The art essay

Saint Vincent de Paul (1847) by Jean-Léon Gérôme (1824–1904)

 Monumentally poised between photographic precision and painterly inspiration, Jean-Léon Gérôme’s painting of Saint Vincent de Paul heralded a new era in religious art. The meticulous detail of the lace of the surplice, the crisp linen of the veil, and the portraitlike depiction of the saint reflect the reality offered by the newly invented art of photography, while the powerful composition, with its low vantage point, was drawn from the tradition of Christian apses and altarpieces.

  In 1847, twenty-three-year-old Gérôme had just returned from studying in Rome with his teacher Hippolyte Delaroche, where he had produced both this work and his more famous The Cock Fight. While in the latter work, preparing for his debut in the Paris Salon, Gérôme had evoked the idealized era of ancient Greece, his depiction of Saint Vincent, painted for the Sisters of Charity in Gérôme’s hometown of Vesoul, is strikingly Roman in its form and composition.

  Centered in the painting and elevated from the ground by a plinth, the figure of Saint Vincent is reminiscent of the depictions of Christ or the saints common in Roman altarpieces. Gérôme was deeply influenced by Raphael during his journey, in particular his Santa Cecilia, which inspired the composition of this work.

  Here, Saint Vincent stands erect in the center, holding up a small child—an iconographic theme typical to this saint. The Solomonic columns (similar to those in Saint Peter’s Basilica) decorated with Cosmatesque inlay, the triumphal arch opening into a niche, and the two male figures, one holding a crosier, who emerge from the Caravaggesque background, summon to mind the grandeur of Christian art in the Eternal City.

  In contrast to the tenebrous deacons, two women join Saint Vincent in the illuminated foreground. One is a Sister of Charity, a member of the order co-founded by the saint, and the other is a young noblewoman whose face is unseen as she turns toward Saint Vincent. Two forms of charity—donating material goods to help the poor and donating one’s life to the service of the needy—suggest the virtues so often painted and sculpted in Roman funerary monuments.

  The union of old arts and new

 Gérôme embraced photography from its inception. His teacher Delaroche was so enamored of the new daguerreotypes that he is credited with saying in 1839 that “painting is dead.” Gérôme took a more conciliatory course with the new art, using his academic research, his painter’s eye, and his love of color to make paintings that, while presenting a strikingly accurate scene, brought to life aspects of a story that could exist only in the artist’s imagination.

  Delaroche passed on to his finest student the desire to represent, more than heroic narratives or delightful escapades, an “eternally valid moral truth.” In his first engagement with sacred art, Gérôme, fresh from experiencing centuries of Christian artistic tradition embedded in the walls of Rome, sought to express such a truth.

  Saint Vincent, despite the infant in his arms, the box of jewels before him, and the religious sister praying by his side, keeps his eyes fixed on an unseen reality beyond the scope of the composition. It is the small child, radiant notwithstanding her indigence, who engages the viewer and becomes the star of the show. Her poverty is accentuated by her nakedness, drooping socks, and simple bonnet. In turn, Saint Vincent, although absorbed in his otherworldly vision, draws the attention of the heavens toward the child, who cradles his hand with utter trust. The temporal and spiritual realms unite in the care of the innocent, the helpless, and the needy.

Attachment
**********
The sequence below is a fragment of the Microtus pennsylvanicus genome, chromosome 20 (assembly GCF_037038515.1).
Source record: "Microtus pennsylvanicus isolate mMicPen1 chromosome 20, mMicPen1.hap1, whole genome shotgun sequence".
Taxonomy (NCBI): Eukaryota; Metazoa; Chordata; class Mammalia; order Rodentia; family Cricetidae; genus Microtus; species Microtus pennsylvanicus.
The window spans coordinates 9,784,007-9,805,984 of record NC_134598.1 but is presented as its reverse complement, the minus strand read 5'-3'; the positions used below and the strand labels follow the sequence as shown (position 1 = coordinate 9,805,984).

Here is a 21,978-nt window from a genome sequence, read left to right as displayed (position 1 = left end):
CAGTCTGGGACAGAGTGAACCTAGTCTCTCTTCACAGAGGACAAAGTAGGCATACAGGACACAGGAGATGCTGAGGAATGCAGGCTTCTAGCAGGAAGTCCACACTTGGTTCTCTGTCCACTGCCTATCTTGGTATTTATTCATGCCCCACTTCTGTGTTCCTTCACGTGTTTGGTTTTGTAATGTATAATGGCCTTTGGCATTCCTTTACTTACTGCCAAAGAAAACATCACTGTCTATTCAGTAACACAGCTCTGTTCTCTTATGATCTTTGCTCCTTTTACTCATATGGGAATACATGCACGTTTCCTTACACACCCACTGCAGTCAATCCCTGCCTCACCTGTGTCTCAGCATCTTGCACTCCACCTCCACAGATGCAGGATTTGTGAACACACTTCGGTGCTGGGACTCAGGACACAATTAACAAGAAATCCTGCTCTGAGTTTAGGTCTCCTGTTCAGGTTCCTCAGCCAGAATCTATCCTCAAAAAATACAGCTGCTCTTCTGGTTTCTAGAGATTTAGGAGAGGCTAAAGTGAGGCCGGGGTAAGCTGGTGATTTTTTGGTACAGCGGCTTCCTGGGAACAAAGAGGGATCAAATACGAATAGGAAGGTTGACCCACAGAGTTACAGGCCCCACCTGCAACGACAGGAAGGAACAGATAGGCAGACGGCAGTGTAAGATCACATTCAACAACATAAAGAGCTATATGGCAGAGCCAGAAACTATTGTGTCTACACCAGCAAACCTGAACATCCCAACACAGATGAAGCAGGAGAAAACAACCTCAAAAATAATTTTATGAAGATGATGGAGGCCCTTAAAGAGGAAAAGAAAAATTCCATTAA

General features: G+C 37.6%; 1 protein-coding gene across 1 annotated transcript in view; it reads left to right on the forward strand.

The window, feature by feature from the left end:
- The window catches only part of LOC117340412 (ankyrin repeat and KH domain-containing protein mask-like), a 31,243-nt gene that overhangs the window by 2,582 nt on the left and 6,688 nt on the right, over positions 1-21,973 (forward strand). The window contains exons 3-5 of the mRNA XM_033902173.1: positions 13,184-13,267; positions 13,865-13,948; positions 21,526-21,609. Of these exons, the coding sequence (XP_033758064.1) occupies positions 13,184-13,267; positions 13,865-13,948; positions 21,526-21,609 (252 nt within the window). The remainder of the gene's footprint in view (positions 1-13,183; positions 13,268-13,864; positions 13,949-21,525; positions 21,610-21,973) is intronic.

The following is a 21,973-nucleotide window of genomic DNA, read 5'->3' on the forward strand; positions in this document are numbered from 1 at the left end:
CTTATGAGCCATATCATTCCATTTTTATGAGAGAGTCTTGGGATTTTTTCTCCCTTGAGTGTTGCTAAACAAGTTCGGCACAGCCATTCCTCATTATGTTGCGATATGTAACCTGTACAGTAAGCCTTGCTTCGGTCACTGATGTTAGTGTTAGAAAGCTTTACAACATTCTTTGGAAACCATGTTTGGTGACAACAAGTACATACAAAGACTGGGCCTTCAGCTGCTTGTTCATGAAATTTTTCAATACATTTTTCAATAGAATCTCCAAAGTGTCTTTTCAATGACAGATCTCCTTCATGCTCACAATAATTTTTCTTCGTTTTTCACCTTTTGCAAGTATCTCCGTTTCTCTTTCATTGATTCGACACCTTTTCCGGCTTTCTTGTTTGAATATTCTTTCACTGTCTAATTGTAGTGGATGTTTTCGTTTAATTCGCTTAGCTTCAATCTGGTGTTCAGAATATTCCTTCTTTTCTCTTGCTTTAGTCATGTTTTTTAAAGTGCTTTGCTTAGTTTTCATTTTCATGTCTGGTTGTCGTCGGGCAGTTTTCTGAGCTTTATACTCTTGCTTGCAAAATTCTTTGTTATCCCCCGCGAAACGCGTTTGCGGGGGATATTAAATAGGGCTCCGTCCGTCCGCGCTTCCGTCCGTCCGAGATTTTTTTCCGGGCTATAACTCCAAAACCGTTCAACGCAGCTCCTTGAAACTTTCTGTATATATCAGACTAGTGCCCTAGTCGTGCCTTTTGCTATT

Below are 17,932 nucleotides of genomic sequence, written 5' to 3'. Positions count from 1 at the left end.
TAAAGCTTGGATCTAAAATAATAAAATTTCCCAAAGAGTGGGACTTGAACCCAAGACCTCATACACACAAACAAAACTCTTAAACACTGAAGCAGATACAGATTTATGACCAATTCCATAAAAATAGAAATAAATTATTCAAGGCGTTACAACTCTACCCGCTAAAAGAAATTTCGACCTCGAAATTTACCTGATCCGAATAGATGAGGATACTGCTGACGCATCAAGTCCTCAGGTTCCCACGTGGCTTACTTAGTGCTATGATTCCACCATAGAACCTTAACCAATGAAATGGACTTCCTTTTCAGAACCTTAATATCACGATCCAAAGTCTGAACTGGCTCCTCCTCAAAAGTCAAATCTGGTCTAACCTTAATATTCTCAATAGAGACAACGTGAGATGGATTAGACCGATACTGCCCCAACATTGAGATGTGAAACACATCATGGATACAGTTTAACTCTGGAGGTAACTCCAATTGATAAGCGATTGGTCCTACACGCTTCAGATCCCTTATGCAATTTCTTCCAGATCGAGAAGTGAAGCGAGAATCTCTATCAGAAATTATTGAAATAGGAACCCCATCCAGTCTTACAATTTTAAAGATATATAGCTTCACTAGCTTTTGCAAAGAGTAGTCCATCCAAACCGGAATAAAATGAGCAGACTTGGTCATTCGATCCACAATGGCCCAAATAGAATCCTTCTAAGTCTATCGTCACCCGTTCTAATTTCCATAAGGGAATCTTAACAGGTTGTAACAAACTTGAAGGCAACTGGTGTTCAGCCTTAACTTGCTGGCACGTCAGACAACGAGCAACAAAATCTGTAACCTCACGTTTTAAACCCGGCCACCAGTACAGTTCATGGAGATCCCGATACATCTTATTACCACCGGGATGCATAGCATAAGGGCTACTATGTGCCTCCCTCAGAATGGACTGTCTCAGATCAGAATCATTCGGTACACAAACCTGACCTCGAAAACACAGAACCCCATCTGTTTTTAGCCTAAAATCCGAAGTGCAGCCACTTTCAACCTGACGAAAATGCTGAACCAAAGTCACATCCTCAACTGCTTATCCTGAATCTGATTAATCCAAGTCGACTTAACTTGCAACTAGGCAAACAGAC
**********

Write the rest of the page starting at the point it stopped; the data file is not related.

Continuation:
Universal charity lived locally

 Vincent de Paul devoted much of his life to the service of the poor and of children in need, and it was the concrete circumstances of those he met face to face that inspired him to his life of charity. In one of his letters, Saint Vincent wrote: “We must try to be stirred by our neighbors’ worries and distress. We must beg God to pour into our hearts sentiments of pity and compassion and to fill them again and again with these dispositions.”

  The true witness of Saint Vincent, and the reason he bears the title “apostle of charity,” lies in his ability to recognize the needs of the poor before him and to be moved with the love of Christ to act on their behalf. “If you consider the poor in the light of faith,” wrote Saint Vincent, “then you will observe that they are taking the place of the Son of God, who chose to be poor.” To be able to recognize the face of Christ in the face of the poor: this is the example of Saint Vincent and is a fruit of faith, a gift for which we must beg God— hence the direct gaze of the child in Gérôme’s work.

  The composition itself demonstrates the Christian call to respond to the sight of Christ in the poor. As the young noblewoman offers a chest overflowing with jewels and pearls, the poor infant dispassionately draws forth from it a golden chain. This gentle communication and motion between the young woman and the child says everything. She has seen Christ doubly: in the priestly alter Christus of Saint Vincent but also in the face of the small child. It is to this little one that the young woman offers her wealth and livelihood, as Saint Vincent did through his dedication to serving the poor and the orphaned, and to the reform of the Church.

  We, too, must pray for the grace to be able to recognize Christ not only in the face of those saints depicted in the splendid art reflecting the glory of Christ, but also in the needy face of the poor summoning us to a life of charity.



■■ Father Garrett Ahlers


Studied Patristic theology and early Christian art in Rome


Saint Vincent de Paul (1847), Jean-Léon Gérôme (1824–1904), Georges Garret Museum, Vesoul, France.

 © Photo: studio Claude-Henri Bernardot